Although the Athenians do manifest the characteristics of agility, speed, and common-good seeking that the Corinthians attribute to the Athenians, the source of Athenian exceptionalism is better sought in the development of democratic institutions and associated patterns of behavior. This book, first published in 2000, is a full-length study of the representation of deceit and lies in classical Athens. I adapt the concept of ideological hegemony from A. I make the case that Codrus was one of the forty-two eponymous age-set heroes Ath. This paper proposes a particular interpretation of the epirrhematic agon between Euripides and Aeschylus in Aristophanes' Frogs, namely that Euripides' epirrheme constitutes a rhetorical display epideixis , whereas Aeschylus' involves a question-and-answer approach with elements that resemble the Socratic elenchus. Author by : Arlene W. This ancient discourse on lying highlights the dangers of modern resignation and postmodern complacency concerning the politics and morality of deception.
Democratic Athens depended directly and self-consciously on actively deploying the epistemic resources of its citizenry to hold its place in a highly competitive multistate environment. But they must also inter alia create institutions for setting agendas and implementing policy. The capacity for institutional innovation is promoted by growing sophistication and sustained diversity of participants, while sophistication and diversity are, in turn, promoted by well-designed institutions. The rhetoric of anti-rhetoric: Athenian oratory-- 5. Drawing on new empirical research from the political and cognitive sciences, Angus Fletcher deftly analyzes the narrative elements of two dozen stage plays, novels, romances, histories, and operas written by such authors as Aristophanes, Menander, Plautus, Ariosto, Machiavelli, Cervantes, Shakespeare, Ben Jonson, William Congreve, John Gay, Henry Fielding, and Washington Irving.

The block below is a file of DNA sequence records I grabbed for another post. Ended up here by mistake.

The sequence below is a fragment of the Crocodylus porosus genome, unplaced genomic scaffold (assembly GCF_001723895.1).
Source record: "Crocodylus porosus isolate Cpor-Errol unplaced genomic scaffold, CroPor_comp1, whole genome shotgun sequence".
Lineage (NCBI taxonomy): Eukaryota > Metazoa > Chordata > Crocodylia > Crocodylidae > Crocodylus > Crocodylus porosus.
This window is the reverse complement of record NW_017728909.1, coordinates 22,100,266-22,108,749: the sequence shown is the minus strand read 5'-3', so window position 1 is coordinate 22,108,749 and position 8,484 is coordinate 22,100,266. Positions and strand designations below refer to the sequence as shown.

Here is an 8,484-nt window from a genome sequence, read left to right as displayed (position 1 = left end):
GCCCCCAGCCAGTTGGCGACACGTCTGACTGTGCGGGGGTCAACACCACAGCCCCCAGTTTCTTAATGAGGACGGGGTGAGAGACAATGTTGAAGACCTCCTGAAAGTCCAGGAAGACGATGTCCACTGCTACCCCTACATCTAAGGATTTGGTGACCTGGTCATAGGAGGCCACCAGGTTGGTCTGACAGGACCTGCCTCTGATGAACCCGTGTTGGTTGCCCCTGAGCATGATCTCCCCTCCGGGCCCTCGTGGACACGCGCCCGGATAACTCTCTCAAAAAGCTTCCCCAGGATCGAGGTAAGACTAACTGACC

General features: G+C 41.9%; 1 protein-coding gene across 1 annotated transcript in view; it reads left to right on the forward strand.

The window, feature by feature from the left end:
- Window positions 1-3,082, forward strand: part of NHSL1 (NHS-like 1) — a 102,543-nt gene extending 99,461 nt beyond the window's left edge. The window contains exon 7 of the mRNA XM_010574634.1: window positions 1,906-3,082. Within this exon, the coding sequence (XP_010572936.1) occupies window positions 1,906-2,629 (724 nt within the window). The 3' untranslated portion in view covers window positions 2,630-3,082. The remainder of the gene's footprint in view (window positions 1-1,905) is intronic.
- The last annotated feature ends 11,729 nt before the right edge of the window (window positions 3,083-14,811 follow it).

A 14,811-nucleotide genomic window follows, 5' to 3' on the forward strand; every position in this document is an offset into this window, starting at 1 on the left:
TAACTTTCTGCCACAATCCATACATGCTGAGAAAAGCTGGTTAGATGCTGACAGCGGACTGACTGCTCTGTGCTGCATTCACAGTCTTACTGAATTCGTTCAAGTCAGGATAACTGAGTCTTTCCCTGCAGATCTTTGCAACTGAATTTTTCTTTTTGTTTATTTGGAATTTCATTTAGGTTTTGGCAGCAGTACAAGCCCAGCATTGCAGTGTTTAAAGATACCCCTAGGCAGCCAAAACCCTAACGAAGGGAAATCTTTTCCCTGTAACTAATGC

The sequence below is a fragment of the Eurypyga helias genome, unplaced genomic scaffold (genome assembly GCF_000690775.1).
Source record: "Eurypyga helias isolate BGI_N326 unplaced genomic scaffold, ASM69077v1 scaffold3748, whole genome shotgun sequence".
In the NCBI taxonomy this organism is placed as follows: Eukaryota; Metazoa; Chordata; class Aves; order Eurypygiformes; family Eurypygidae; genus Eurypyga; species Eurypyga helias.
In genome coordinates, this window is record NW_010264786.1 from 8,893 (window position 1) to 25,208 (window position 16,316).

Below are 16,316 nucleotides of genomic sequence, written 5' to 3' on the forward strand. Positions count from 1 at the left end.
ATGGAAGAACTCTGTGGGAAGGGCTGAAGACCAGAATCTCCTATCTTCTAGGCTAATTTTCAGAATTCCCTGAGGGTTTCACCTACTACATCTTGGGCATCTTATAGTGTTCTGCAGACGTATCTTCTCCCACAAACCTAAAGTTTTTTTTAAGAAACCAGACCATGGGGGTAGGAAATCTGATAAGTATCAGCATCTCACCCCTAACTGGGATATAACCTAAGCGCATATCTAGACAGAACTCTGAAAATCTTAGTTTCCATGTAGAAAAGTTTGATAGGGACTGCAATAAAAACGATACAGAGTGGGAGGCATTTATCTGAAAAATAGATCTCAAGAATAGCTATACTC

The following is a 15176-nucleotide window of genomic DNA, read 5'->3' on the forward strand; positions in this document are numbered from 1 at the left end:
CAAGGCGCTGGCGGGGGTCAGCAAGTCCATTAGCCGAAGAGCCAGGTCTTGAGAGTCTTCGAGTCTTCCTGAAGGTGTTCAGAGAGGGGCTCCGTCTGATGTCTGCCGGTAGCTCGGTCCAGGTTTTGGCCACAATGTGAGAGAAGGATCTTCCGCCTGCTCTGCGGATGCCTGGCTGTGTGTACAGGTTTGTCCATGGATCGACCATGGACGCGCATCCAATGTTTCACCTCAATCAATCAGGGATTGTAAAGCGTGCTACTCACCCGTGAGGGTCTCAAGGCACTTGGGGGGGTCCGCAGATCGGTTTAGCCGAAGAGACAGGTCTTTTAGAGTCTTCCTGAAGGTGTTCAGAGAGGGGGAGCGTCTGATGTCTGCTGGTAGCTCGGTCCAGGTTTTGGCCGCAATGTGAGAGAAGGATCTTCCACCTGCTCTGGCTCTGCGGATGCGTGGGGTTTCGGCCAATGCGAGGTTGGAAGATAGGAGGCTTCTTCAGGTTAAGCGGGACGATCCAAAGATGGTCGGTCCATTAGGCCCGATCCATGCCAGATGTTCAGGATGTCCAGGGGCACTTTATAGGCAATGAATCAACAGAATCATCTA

To be successful, real-world epistemic democracies like other governments must indeed accurately predict and characterize outcomes. This site is like a library, Use search box in the widget to get ebook that you want. The Athenian case suggests that, along with outcome prediction and characterization, an enhanced capacity for institutional innovation in the face of environmental change is a central feature of epistemic democracies. Deceiving the enemy: negotiation and anxiety-- 3. He is surely right to conclude that 'without that struggle, we may as well give up on democracy altogether.
There are major sections on Greek tragedy, comedy, oratory, historiography and p This book is a study of the ways in which classical Athenian texts represent and evaluate the morality of deception. Mobilizing comparisons with twentieth-century democracies, the author argues that Athenian literature made deception a fundamental concern for democratic citizenship. Thinking with the rhetoric of anti-rhetoric-- Epilogue-- Bibliography-- Indexes. It is particularly concerned with the way in which the telling of lies was a problem for the world's first democracy and compares this problem with the modern Western situation. He focuses on the ideology of military trickery, notions of the 'noble lie' and the developing associations of rhetorical language with deceptive communication. These pocket-sized books are the perfect way to get ahead in a new subject quickly.
Bibliography Includes bibliographical references p. Athenian democratic culture was crucially informed by a nuanced, anxious and dynamic discourse on the problems and opportunities which deception presented for its citizenry. In his text, which I propose to read as a work of political criticism, Thucydides set out to investigate power, human nature, and their relation-ship to democratic Athens' potential and to its political failure. That freedom was challenged by the consequences of the rejection of shame aidos which had served as a cohesive force within the polity. He focuses on the ideology of military trickery, notions of the 'noble lie' and the developing associations of rhetorical language with deceptive communication.